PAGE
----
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The Christmas Pantomime

By: Jan De Ryck - Updated: 15 Nov 2011 | comments*Discuss
Pantomime Play Sing Audience

When the Christmas season comes around - so do the pantomimes. The wonderful tradition of musical comedy theatre involving lots of audience participation is hugely popular in quite a number of countries, including of course Great Britain, but also Ireland, Australia, South Africa and Canada.

Historians trace the pantomime tradition all the way back to ancient Greece, and it became popular in the United Kingdom during the sixteenth century. There are also elements of pre-Christian traditions to be found in the pantomime, most notably the playing of men by women and the other way around. The reason for this is that pantomimes are performed during the winter holiday season, a time when old cultures used to reverse not just gender roles but plenty of other aspects of life, too: servants would become masters, children would play parents.

For a while, pantomimes were used as a vehicle for political and social messages: John Rich and Colley Cibber were among the most famous “critical” pantomime writers of the seventeenth century, and they didn’t hesitate to have a go at what they considered to be public outrages. This element of the tradition gradually fizzled out, however, in favour of good old simple family fun.

He’s Behind You!

The pantomimes that are being performed nowadays are often based on children’s stories, like Snow White, Peter Pan, Aladdin, Beauty and the Beast, Jack and the Beanstalk, Dick Whittington and Cinderella, to name but a few. They are funny plays full of jokes and song-and-dance routines, and the audience is invited to take part in the performance, by booing the bad guys, for example, or singing along to the songs.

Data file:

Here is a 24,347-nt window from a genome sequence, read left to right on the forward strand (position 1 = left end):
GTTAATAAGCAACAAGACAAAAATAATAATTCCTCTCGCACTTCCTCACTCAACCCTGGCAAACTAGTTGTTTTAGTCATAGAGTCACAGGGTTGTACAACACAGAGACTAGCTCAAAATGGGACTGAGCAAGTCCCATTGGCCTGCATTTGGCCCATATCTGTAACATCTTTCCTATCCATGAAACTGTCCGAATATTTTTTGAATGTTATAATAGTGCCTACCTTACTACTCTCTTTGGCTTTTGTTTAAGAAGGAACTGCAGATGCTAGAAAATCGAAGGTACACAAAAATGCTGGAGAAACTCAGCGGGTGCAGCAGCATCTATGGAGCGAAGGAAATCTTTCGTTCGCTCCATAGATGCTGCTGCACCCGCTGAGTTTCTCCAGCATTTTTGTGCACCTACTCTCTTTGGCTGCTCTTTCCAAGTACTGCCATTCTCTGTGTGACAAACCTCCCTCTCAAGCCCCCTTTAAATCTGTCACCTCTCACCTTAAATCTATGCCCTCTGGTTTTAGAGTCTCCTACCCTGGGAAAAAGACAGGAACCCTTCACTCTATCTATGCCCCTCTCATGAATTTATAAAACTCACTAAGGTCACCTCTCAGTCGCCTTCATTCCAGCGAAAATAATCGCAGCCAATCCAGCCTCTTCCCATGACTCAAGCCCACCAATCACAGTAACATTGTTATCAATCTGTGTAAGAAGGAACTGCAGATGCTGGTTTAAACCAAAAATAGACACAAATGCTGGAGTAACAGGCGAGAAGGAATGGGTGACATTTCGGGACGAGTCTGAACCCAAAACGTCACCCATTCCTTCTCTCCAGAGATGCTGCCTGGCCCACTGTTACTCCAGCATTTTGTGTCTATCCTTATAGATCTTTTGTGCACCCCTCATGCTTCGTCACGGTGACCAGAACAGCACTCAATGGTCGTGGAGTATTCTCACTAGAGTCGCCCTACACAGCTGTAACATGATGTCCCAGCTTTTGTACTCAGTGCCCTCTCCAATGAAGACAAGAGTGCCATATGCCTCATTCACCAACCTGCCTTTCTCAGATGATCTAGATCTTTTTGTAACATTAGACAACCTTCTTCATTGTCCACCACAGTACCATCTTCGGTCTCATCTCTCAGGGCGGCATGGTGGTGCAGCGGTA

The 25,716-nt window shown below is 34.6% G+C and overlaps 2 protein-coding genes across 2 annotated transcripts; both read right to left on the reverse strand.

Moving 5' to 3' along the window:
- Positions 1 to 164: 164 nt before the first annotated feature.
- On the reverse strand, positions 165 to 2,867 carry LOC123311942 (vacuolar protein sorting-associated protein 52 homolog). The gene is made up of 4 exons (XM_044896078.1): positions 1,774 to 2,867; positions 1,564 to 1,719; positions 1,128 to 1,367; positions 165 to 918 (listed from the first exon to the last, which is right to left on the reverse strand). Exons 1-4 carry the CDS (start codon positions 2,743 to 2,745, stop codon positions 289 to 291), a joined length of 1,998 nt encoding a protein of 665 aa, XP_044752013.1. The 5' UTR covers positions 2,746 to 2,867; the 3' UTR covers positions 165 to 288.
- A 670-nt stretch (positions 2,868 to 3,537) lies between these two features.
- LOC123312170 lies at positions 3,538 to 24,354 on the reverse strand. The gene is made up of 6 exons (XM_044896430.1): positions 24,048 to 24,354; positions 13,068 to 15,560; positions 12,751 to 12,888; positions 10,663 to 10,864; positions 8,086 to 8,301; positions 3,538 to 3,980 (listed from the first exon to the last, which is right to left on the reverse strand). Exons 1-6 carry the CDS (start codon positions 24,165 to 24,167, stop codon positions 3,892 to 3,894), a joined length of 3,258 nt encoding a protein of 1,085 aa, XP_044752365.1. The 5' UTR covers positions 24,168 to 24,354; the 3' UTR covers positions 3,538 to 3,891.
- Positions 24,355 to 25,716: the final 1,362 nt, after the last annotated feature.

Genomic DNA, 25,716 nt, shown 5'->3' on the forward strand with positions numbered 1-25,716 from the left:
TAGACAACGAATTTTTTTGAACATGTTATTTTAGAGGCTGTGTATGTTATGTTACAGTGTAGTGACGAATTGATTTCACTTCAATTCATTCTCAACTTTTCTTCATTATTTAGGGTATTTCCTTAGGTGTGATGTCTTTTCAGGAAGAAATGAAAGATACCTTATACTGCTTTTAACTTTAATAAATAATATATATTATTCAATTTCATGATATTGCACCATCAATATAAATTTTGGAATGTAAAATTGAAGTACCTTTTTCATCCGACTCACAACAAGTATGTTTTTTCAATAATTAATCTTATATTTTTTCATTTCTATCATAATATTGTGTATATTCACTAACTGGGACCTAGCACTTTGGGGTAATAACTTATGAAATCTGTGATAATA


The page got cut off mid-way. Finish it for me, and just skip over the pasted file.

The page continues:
Other traditional elements of the modern day pantomime include (a fairly innocent form of) sexual innuendo, women being played by men and vice versa, a horse played by two actors (you wouldn’t want to be the in the rear end of the animal on a night when there was bean soup for dinner) and villains entering the stage from the left and good guys entering from the right side.

The Whole World and their Auntie

Pantomimes are a very democratic phenomenon: lots of amateur theatre troupes put on pantomime plays during the holiday season, there are special kids’ pantomimes, and of course there are also the professional pantomimes, often featuring a celebrity actor relishing the opportunity to show the audience his or her more playful side.

The most popular pantomime in the United Kingdom is the one played at the York Theatre Royal. Every year there are 50,000 tickets available for the play, and every year they sell out in the spring! Pantomime is equally popular in Australia, where the plays are also featured on national radio (it is a big country after all).

Pantomime is less popular in other countries, which probably has something to do with the fact that it is often confused with the ancient art of mime – actors acting out entire situations or even stories without using props or even words.

Why not take a look at some of our other English Christmas traditions?

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